Students love to discuss what is better. I enjoy listening to their conversations throughout the school year because they usually offer an opportunity to plug grammar usage or teach a new concept. When students startclassroom chats about what is better (sports teams, music, foods, movies etc.) I always use it as an opportunity to review or teach adverbs.
Today I'm highlighting two adverb activities and an anchor chart in hopes that they can enhance your instruction. These printable resources are free for download.
PRINTABLE ADVERB ACTIVITIES
#1 ADVERBS MINI LESSON FOR GRADES 3–5
An adverb is a word that generally describes a verb. Adverbs describe verbs by telling how, when, or where an action happens. When teaching adverbs in the lower grade levels, I like to start with identifying and using adverbs. My Adverbs Grammar Mini Lesson & Practice Sheet for grades 3–5 is a great resource for reviewing or teaching adverbs in the classroom. This download includes a guided instruction section, guided adverb activities, and an independent practice activity.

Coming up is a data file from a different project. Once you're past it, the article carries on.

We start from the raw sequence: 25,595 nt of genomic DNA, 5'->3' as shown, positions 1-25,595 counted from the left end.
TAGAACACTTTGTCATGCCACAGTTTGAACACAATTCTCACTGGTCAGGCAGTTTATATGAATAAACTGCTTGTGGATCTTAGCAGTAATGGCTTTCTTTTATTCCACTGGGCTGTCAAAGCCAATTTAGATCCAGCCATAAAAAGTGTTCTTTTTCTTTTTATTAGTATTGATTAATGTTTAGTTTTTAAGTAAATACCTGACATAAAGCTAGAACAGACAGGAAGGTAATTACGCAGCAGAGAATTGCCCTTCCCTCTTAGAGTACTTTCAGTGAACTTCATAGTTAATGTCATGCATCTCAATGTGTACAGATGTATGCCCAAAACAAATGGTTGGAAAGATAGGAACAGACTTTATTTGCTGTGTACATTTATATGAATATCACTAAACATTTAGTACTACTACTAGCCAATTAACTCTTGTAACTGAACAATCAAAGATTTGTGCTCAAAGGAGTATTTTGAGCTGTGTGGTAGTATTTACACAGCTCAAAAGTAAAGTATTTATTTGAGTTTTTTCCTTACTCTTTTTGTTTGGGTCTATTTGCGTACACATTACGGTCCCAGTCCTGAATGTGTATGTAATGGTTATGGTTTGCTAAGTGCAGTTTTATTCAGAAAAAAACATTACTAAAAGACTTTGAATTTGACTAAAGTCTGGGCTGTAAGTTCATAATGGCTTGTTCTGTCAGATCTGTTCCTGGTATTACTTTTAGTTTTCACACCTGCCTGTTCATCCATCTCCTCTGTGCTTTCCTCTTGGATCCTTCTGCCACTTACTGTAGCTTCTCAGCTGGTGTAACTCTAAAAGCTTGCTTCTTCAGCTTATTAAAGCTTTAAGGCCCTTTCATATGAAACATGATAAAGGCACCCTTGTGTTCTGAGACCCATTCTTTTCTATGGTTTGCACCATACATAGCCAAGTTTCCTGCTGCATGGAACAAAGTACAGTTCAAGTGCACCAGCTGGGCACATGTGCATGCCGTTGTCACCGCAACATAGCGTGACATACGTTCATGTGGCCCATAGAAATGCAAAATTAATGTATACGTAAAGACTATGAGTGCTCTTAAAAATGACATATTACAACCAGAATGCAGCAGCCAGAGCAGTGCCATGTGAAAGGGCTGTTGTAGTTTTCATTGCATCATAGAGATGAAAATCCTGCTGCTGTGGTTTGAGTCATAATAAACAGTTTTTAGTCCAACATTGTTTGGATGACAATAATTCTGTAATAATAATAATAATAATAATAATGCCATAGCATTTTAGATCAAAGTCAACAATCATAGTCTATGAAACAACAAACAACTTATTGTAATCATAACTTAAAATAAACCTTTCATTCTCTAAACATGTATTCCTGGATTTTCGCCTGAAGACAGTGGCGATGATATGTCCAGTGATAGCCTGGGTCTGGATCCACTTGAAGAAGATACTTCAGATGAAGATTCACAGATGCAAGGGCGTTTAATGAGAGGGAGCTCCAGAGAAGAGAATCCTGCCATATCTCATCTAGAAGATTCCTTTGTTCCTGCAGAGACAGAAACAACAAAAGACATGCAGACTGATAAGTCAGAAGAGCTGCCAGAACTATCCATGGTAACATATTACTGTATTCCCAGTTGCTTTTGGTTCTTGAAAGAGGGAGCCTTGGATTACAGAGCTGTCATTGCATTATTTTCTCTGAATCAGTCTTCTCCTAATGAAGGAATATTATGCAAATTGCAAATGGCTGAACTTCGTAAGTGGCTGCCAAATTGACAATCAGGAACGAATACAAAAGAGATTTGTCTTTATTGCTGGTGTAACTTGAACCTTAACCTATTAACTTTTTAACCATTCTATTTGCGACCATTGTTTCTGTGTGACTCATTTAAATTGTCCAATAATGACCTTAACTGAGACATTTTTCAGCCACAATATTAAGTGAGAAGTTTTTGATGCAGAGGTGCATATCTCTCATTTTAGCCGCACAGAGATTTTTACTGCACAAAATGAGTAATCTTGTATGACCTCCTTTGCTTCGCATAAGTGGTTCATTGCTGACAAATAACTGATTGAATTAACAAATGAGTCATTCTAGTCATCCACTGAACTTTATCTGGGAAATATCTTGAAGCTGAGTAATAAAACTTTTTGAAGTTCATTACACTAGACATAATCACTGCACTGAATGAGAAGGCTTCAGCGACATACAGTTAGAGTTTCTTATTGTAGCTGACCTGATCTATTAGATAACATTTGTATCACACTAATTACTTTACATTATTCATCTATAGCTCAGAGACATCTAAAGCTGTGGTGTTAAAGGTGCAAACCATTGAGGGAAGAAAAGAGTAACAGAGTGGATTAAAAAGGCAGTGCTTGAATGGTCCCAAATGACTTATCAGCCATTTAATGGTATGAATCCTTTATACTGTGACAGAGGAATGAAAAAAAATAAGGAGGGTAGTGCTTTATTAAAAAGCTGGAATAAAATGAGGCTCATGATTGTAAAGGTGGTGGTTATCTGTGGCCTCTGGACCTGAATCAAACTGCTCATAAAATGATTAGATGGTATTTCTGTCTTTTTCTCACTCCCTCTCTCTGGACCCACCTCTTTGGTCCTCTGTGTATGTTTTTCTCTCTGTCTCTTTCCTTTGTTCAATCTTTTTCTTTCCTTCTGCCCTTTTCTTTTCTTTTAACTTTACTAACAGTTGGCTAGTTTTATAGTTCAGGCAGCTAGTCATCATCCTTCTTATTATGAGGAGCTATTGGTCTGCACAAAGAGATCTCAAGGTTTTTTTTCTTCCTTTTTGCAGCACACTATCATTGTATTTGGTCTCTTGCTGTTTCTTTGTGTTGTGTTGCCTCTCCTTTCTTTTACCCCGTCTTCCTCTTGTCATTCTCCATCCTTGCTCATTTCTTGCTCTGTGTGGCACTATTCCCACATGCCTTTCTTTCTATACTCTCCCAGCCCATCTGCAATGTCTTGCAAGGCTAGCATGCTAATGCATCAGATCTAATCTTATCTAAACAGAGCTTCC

#2 GET SHAKIN' WITH ADVERBS FOR GRADES 6–12
Combine writing and speaking with the Get Shakin' with Adverbs Activity. This simple revision strategy encourages students to match appropriate adverbs to sentence stems. After each sentence is matched with an adverb, have students read their sentences aloud for assessment. Students can work individually, in pairs, or in groups, engaging all students. You will want to add this exercise to your adverbs activities teaching toolbox!
ADDITIONAL ADVERBS ANCHOR CHART
One way to edit and revise writing is to ask questions regarding word choice particularly adverbs and adjectives. Adverbs tell about verbs, adjectives, and other adverbs. Often, the adverb ends in –ly but not always. The following questions about adverbs provide one way students can self-edit and strengthen their writing using adverbs. Are adverbs modifying verbs, adjectives, and other adverbs? What word tells when? What words tells how? What word tells to what extent? Help your students identify adverbs that do not end in –ly with my Adverbs Anchor Chart (pictured above). Download it for free!